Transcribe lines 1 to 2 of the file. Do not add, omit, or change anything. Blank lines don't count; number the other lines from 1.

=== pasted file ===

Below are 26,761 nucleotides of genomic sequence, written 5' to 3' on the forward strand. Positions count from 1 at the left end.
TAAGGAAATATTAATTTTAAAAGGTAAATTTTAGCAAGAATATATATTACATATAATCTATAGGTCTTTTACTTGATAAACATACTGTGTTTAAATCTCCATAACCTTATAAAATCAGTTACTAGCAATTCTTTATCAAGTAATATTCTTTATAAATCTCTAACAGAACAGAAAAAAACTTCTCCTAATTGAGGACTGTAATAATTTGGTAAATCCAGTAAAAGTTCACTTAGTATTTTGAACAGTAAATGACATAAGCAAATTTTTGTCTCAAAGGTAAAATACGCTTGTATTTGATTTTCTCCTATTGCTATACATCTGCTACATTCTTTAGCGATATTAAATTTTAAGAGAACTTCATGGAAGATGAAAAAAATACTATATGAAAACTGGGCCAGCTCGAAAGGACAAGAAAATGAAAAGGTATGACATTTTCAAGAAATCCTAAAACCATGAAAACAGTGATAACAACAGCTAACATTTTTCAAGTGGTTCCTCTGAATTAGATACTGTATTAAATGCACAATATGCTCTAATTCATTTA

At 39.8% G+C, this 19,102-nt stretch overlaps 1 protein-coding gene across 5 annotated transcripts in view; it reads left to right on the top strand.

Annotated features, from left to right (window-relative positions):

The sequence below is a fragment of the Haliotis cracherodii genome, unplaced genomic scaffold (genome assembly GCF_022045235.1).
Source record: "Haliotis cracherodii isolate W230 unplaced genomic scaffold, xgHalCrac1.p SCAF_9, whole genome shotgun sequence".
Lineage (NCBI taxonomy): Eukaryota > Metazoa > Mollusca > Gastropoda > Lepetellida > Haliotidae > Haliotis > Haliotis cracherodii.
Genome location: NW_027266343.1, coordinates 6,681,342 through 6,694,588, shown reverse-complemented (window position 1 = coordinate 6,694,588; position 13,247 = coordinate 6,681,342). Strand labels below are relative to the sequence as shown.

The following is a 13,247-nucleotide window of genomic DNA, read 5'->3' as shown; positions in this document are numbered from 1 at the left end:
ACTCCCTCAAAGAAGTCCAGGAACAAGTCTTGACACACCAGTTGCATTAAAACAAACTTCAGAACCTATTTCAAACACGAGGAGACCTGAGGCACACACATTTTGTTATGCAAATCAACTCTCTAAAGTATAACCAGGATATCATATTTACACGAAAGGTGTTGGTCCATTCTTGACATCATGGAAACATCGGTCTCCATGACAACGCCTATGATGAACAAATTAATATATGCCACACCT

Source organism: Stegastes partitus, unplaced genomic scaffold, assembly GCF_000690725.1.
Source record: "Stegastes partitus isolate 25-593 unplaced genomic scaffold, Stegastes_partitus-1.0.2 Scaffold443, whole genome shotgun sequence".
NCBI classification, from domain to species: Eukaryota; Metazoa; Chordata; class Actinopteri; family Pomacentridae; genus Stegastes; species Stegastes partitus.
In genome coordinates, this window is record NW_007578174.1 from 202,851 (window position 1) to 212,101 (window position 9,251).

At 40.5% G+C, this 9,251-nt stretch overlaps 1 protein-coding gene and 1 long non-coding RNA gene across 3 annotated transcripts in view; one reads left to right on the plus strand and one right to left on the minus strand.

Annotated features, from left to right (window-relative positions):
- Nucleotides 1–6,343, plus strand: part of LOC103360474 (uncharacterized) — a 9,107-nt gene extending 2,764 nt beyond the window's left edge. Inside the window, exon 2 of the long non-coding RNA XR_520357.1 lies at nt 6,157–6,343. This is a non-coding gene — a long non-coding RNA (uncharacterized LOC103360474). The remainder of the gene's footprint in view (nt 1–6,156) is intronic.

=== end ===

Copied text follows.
Below are 26,761 nucleotides of genomic sequence, written 5' to 3' on the forward strand. Positions count from 1 at the left end.
TAAGGAAATATTAATTTTAAAAGGTAAATTTTAGCAAGAATATATATTACATATAATCTATAGGTCTTTTACTTGATAAACATACTGTGTTTAAATCTCCATAACCTTATAAAATCAGTTACTAGCAATTCTTTATCAAGTAATATTCTTTATAAATCTCTAACAGAACAGAAAAAAACTTCTCCTAATTGAGGACTGTAATAATTTGGTAAATCCAGTAAAAGTTCACTTAGTATTTTGAACAGTAAATGACATAAGCAAATTTTTGTCTCAAAGGTAAAATACGCTTGTATTTGATTTTCTCCTATTGCTATACATCTGCTACATTCTTTAGCGATATTAAATTTTAAGAGAACTTCATGGAAGATGAAAAAAATACTATATGAAAACTGGGCCAGCTCGAAAGGACAAGAAAATGAAAAGGTATGACATTTTCAAGAAATCCTAAAACCATGAAAACAGTGATAACAACAGCTAACATTTTTCAAGTGGTTCCTCTGAATTAGATACTGTATTAAATGCACAATATGCTCTAATTCATTTA